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Triticum monococcum represents an important source of useful genes and alleles that it would be desirable to use in wheat breeding programmes. The well-defined landmarks on the Am chromosomes could accelerate the targeted introgression of T. monococcum chromatin into the wheat genome.Fluorescence in situ hybridization (FISH) using the repetitive DNA probes pSc119.2, Afa family and pTa71 showed that the pSc119.2 probe was not suitable for the identification of Am chromosomes. In contrast, the whole set of Am chromosomes (especially chromosomes 1, 4, 5 and 7) could be discriminated based on the hybridization pattern of pTa71 and Afa family. In situ hybridization with microsatellite motifs (GAA, CAG, AAC and AGG) proved that SSRs represent additional landmarks for the identification of Am chromosomes. The most promising SSR probes were the GAA and CAG motifs, which clearly discriminated the 6Am chromosome and, when used in combination with the Afa family and pTa71 probes, allowed the whole set of Am chromosomes to be reliably identified.In conclusion, fluorescence in situ hybridization using the repetitive DNA probes Afa family and pTa71, combined with SSR probes, makes it possible to identify the Am chromosomes of T. monococcum and to discriminate them from Au chromosomes in the polyploid wheat background.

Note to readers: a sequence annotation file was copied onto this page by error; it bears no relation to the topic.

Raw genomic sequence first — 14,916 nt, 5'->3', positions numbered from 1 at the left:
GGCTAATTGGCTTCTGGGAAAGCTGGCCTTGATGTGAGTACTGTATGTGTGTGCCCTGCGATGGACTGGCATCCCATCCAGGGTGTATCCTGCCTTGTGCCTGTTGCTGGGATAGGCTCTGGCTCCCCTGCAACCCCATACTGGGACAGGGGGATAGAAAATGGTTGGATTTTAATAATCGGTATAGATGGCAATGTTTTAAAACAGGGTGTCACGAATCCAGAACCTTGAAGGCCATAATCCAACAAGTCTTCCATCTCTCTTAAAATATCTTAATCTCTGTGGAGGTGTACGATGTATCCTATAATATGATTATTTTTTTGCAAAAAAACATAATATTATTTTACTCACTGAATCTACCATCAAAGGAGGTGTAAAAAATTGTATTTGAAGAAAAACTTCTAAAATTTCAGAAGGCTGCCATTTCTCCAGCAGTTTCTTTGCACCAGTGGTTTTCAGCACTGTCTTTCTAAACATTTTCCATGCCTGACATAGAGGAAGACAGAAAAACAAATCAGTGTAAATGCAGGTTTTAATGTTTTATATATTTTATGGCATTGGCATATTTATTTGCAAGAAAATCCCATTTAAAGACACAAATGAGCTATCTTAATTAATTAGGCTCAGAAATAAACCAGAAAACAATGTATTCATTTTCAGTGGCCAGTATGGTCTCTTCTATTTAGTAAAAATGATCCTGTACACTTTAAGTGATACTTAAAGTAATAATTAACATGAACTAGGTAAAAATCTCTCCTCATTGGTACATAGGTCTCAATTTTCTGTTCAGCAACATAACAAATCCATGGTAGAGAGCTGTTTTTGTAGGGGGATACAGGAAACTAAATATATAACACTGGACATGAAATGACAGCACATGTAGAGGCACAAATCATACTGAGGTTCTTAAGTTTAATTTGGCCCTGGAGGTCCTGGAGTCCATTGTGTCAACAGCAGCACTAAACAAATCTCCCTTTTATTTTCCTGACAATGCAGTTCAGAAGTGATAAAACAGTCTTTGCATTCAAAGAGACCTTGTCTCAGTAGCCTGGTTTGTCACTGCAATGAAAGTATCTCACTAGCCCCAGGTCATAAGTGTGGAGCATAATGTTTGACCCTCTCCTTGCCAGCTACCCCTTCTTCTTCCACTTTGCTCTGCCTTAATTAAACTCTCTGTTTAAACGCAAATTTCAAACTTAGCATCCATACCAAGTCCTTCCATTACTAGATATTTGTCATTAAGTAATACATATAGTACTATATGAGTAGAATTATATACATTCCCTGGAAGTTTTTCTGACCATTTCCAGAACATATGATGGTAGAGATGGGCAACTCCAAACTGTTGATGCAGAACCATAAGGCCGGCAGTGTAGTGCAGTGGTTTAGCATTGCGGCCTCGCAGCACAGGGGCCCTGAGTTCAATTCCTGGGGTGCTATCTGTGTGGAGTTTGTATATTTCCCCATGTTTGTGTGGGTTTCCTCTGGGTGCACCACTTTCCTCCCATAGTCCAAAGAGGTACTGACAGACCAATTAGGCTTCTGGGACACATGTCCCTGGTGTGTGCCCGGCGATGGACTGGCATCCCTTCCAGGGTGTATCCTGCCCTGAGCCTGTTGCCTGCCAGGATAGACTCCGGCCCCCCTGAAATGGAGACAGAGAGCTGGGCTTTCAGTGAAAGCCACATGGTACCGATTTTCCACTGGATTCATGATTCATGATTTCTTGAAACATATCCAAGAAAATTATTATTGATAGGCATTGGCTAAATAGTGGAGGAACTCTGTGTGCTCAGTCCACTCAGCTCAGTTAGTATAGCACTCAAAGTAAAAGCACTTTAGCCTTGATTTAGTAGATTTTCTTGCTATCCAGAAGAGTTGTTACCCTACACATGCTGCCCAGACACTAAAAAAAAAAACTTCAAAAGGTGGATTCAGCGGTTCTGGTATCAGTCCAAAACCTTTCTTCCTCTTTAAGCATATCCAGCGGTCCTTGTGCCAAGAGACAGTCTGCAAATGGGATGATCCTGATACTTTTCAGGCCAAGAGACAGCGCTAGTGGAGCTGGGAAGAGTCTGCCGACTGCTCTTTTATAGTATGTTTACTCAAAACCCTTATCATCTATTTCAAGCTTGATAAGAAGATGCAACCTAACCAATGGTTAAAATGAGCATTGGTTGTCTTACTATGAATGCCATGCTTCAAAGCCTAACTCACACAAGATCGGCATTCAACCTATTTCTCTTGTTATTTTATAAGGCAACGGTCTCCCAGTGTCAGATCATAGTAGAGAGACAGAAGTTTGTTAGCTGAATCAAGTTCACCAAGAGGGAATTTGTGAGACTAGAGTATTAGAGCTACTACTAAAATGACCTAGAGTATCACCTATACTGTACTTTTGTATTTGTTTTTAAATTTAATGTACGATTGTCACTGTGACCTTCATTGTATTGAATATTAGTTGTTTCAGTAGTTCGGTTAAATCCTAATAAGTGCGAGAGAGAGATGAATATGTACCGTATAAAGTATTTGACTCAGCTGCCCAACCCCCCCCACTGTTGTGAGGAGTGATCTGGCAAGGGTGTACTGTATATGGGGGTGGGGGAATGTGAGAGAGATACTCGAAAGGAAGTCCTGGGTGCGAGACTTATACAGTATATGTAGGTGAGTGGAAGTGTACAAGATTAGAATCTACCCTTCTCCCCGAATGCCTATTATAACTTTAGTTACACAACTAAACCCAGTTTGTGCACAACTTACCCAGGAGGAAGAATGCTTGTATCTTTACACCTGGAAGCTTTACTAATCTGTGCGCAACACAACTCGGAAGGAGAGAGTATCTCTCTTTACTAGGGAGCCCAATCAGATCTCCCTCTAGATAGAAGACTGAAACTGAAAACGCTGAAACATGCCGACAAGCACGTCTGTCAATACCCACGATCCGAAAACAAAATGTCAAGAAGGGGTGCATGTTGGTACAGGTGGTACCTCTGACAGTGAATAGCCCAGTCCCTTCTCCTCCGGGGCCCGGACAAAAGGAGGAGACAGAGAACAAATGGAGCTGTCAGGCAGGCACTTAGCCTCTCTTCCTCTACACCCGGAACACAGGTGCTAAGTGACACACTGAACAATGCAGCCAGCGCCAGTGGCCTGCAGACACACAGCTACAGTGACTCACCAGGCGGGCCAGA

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New wheat × barley, wheat × Aegilops biuncialis and wheat × rye hybrids were produced with the aim of alien gene transfer from these species into wheat. Amphiploids were produced with the help of colchicine treatment from the last two combinations. The new wheat × barley hybrids were multiplied in tissue culture because of the high degree of sterility and then pollinated with wheat to obtain backcross progenies. Wheat-barley chromosome pairing was detected using genomic in situ hybridization (GISH) in two combinations (Mv9 kr1 × Igri, Asakazekomugi × Manas). In vitro conditions caused an increase in chromosome arm association frequency in both combinations and in fertility in some regenerants. Five wheat-barley translocations were produced in a wheat background and characterized through the combination of cytogenetic and molecular genetic approaches (GISH, FISH and SSR markers). The following translocations were identified: 2DS.2DL-1HS, 3HS.3BL, 6BS.6BL-4HL, 4D-5HS and 7DL.7DS-5HS. Physical mapping of the SSR markers on chromosomes 1H and 5H was carried out using the intragenomic and interspecific translocation breakpoints and the centromere as physical landmarks.  Disomic wheat-Aegilops biuncialis additions were produced after backcrossing the wheat-Ae. biuncialis amphiploids. Fluorescence in situ hybridization (FISH) was carried out using two repetitive DNA clones (pSc119.2 and pAs1) on Ae. biuncialis and its two diploid progenitor species to detect chromosome polymorphism. The 7M and 3M disomic chromosome additions were selected and five more lines still need to be characterized.  The octoploid triticale (Mv9 kr1 × Lovászpatonai) produced in Martonvásár was crossed with a 1RS.1BL wheat cultivar Matador. GISH analysis detected pairing between the 1RS arm of the translocation chromosome and that of Lovászpatonai rye in 32 % of the pollen mother cells, making it possible to select recombinants from this combination. The new recombinants between the 1RS of Petkus and the 1RS of Lovászpatonai rye cultivars are being analysed with the help of microsatellite markers.